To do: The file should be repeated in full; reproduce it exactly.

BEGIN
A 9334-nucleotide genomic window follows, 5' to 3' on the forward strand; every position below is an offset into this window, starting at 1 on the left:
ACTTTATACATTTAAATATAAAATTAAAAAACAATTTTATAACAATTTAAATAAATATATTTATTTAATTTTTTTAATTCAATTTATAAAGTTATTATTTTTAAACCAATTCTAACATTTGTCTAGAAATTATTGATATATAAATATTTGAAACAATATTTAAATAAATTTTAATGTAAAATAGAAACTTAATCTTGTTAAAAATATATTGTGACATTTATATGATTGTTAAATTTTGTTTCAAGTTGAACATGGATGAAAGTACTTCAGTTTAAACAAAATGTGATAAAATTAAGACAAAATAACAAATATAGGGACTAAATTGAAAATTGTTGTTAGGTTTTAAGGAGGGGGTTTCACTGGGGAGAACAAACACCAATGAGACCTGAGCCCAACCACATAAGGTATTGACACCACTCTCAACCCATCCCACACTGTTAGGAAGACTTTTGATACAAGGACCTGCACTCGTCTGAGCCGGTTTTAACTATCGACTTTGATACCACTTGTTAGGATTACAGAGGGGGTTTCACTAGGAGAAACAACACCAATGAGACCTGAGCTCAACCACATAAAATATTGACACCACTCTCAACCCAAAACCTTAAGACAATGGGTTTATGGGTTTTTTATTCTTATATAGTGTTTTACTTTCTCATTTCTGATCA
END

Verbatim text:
A 9334-nucleotide genomic window follows, 5' to 3' on the forward strand; every position below is an offset into this window, starting at 1 on the left:
ACTTTATACATTTAAATATAAAATTAAAAAACAATTTTATAACAATTTAAATAAATATATTTATTTAATTTTTTTAATTCAATTTATAAAGTTATTATTTTTAAACCAATTCTAACATTTGTCTAGAAATTATTGATATATAAATATTTGAAACAATATTTAAATAAATTTTAATGTAAAATAGAAACTTAATCTTGTTAAAAATATATTGTGACATTTATATGATTGTTAAATTTTGTTTCAAGTTGAACATGGATGAAAGTACTTCAGTTTAAACAAAATGTGATAAAATTAAGACAAAATAACAAATATAGGGACTAAATTGAAAATTGTTGTTAGGTTTTAAGGAGGGGGTTTCACTGGGGAGAACAAACACCAATGAGACCTGAGCCCAACCACATAAGGTATTGACACCACTCTCAACCCATCCCACACTGTTAGGAAGACTTTTGATACAAGGACCTGCACTCGTCTGAGCCGGTTTTAACTATCGACTTTGATACCACTTGTTAGGATTACAGAGGGGGTTTCACTAGGAGAAACAACACCAATGAGACCTGAGCTCAACCACATAAAATATTGACACCACTCTCAACCCAAAACCTTAAGACAATGGGTTTATGGGTTTTTTATTCTTATATAGTGTTTTACTTTCTCATTTCTGATCA